Solipsism Gradient

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Browsing Posts tagged Zingg!

10.6 is early …and circumstances conspired to make me late in checking (or, at least, ensuring) compatibility with it.

I just posted on the Quay support forum about the situation with Quay. Briefly, an interim 1.1.2 version should be out soon.

Klicko installs and runs with no problem on 10.6. However, it being a 32-bit control panel, System Preferences will restart every time it is run. Once you’ve set the preferences, that shouldn’t be too onerous, but I still plan to do a 64-bit version as soon as possible.

XRay will mostly work if you have Rosetta installed, but with the same restrictions as on Leopard: the file browser may crash (though, oddly enough, less than on 10.5); and changing permissions on folder contents will probably fail without warning. XRay is, unfortunately, recommended for 10.4 (Tiger) users only, and most of its functionality will be reincarnated in some form or other in the delayed-but-upcoming Quay 1.2.

Zingg! and Nudge are Finder Contextual Menus, which are not supported by Snow Leopard. Their functionality will also be implemented through plug-ins for Quay 1.2.

My US International keyboard layout has finally been incorporated by Apple into their standard list of layouts, so you won’t need to get it from here anymore. Yay!

Stay tuned for further announcements regarding Snow Leopard…

WWDC thoughts

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WWDC 2006 had two main topics: the new Mac Pros and Leopard. Regarding the Mac Pros, they seem quite competitive and well-built. I’m very content with my current iMac G5 (which I bought at last year’s WWDC), so I haven’t looked at them closely; desk space is important to me. By the way, it seems that Apple Brazil has just released the local price of the standard configuration, and it comes out to US$5400. Ouch.

Regarding Leopard, there’s a nice write-up at Wikipedia, so I won’t try to enumerate everything here.

All in all, I can say this was one of my best WWDCs yet. As I’ve said before, the timing was excellent. Apple has obviously made the most of the (unusual) June-to-August delay and from the developer standpoint all important stuff was in place. Most of the Leopard APIs seem to be well-defined, reasonably stable, and of course the tools are all in place. Xcode 3.0 and the new developer tools “just work”. In one Q&A session Chris Espinosa, was asked about the stability of the tools – whether developers should rely on them for new products, or should wait for the GM release – answered “we all use them daily for building Leopard, so they have to work well!”

So, this is important news for developers. Before, existing tools were used to build a new system and the next generation of tools came out with (or after) the GM release. Now, Apple has obviously been working on the new stuff iteratively; first versions of the new frameworks were used to build first versions of the new tools, then those were in turn re-used to work on the new frameworks. Certainly this has always happened to some extent, but I believe that this synergy between tools and frameworks has now hit an important inflection point.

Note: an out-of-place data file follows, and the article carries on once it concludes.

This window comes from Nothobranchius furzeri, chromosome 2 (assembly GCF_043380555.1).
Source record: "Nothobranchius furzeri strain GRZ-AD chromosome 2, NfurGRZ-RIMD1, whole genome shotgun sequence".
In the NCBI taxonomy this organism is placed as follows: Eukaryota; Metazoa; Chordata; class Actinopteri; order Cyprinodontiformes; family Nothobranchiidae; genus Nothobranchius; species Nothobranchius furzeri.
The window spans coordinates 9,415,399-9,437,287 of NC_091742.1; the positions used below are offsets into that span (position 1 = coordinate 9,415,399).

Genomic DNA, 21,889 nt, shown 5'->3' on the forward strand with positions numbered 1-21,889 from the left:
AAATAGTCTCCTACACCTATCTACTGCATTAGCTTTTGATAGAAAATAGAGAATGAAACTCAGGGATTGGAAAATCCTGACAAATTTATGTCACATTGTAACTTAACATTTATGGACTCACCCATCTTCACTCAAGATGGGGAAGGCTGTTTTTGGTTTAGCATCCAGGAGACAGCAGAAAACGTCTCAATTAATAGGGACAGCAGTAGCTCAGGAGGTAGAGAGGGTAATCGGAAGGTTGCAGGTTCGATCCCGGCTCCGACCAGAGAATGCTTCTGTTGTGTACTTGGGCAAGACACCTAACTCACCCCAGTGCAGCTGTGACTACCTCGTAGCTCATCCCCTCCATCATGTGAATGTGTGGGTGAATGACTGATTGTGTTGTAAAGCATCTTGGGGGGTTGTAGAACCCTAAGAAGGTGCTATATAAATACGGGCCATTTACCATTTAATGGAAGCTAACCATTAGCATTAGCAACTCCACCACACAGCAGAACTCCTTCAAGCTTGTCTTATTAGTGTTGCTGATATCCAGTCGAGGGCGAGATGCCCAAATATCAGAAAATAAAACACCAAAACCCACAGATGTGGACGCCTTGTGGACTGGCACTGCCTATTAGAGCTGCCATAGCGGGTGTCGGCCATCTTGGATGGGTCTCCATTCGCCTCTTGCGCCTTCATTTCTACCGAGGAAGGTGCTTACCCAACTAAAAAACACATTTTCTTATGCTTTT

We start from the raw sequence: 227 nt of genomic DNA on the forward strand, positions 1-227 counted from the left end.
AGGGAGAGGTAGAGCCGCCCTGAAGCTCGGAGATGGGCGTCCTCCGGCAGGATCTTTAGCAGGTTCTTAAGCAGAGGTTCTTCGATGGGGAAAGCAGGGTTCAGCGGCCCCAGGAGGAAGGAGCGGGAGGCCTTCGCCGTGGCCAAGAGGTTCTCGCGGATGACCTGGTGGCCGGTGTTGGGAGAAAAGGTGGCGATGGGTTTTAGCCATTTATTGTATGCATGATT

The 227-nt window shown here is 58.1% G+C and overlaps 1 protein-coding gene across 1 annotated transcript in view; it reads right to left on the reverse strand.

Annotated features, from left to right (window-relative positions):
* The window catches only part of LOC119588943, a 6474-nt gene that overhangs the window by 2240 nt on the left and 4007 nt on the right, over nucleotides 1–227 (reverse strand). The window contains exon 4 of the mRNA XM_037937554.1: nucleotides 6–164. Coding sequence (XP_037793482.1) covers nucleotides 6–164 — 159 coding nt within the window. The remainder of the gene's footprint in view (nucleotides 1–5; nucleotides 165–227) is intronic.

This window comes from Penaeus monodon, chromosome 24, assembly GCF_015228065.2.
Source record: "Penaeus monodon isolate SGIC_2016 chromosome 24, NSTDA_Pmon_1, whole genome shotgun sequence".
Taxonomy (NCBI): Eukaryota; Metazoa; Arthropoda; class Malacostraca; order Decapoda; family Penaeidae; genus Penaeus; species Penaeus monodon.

Apple has clearly been working towards this for years. Mac OS X ‘s frameworks are now 4-way universal, containing binaries for PowerPC 32, PowerPC 64, Intel 32 and Intel 64 bits. Therefore, applications can now be built for all 4 environments, and all are fully supported by the new developer tools. This is a well-known capability of the Mach-O executable format by the way, not a new thing; NeXT applications were also distributed for several architectures, and the Virtual PC 7 executable has binaries optimized for 5 (!) different PowerPC variants.

Framework synergy is a marvelous thing. Apple has just released a short movie showing off CoreAnimation. The “city towers” effect in the second half can be now rendered in realtime on a MacPro – something that even two years ago would have been impossible. Looking very closely you can see that some of those squares are actually playing movies! But only a developer can fully appreciate the other important aspect: the code to generate this movie has shrunk down to less than 10% of what would have been necessary in Tiger.

Let’s talk somewhat vaguely (NDA mumble mumble) about how synergy might have made this happen in the CoreAnimation case. The MacPro has a faster, 64-bit CPU architecture, as well as faster video cards. 64-bit processes can use extra CPU registers and the new vector operations which seem to, finally, have equivalent power to the PowerPC G5’s AltiVec. The LLVM compiler is now used in the OpenGL stack to add a significant speedup (and this even for low-end machines!). Add in Quartz optimizations. Add in easy Cocoa support for all of these. Add in runtime efficiences introduced by Objective C 2.0. Add in new debugging and optimization made possible by implementing DTrace. Add in the ease of programming all this with less and more reliable code. Add in some extra stuff I can’t talk about… it adds up! And comparable gains are visible all through the new system.